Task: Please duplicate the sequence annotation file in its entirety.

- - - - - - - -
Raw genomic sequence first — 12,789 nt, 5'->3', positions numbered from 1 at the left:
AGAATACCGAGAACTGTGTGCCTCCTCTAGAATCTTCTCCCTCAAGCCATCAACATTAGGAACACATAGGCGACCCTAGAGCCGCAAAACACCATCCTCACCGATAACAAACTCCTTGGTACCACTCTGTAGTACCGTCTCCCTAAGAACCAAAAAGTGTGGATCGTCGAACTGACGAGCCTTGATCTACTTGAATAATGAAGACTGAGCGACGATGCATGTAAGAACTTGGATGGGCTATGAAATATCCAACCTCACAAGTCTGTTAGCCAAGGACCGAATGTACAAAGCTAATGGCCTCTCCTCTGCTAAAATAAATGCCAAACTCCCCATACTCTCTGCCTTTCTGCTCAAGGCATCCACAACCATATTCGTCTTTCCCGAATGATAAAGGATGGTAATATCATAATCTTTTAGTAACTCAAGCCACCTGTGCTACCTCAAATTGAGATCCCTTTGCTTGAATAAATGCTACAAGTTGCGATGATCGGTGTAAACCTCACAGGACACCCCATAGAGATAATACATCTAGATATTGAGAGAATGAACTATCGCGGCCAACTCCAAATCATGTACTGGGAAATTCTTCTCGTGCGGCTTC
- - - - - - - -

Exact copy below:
Raw genomic sequence first — 12,789 nt, 5'->3', positions numbered from 1 at the left:
AGAATACCGAGAACTGTGTGCCTCCTCTAGAATCTTCTCCCTCAAGCCATCAACATTAGGAACACATAGGCGACCCTAGAGCCGCAAAACACCATCCTCACCGATAACAAACTCCTTGGTACCACTCTGTAGTACCGTCTCCCTAAGAACCAAAAAGTGTGGATCGTCGAACTGACGAGCCTTGATCTACTTGAATAATGAAGACTGAGCGACGATGCATGTAAGAACTTGGATGGGCTATGAAATATCCAACCTCACAAGTCTGTTAGCCAAGGACCGAATGTACAAAGCTAATGGCCTCTCCTCTGCTAAAATAAATGCCAAACTCCCCATACTCTCTGCCTTTCTGCTCAAGGCATCCACAACCATATTCGTCTTTCCCGAATGATAAAGGATGGTAATATCATAATCTTTTAGTAACTCAAGCCACCTGTGCTACCTCAAATTGAGATCCCTTTGCTTGAATAAATGCTACAAGTTGCGATGATCGGTGTAAACCTCACAGGACACCCCATAGAGATAATACATCTAGATATTGAGAGAATGAACTATCGCGGCCAACTCCAAATCATGTACTGGGAAATTCTTCTCGTGCGGCTTC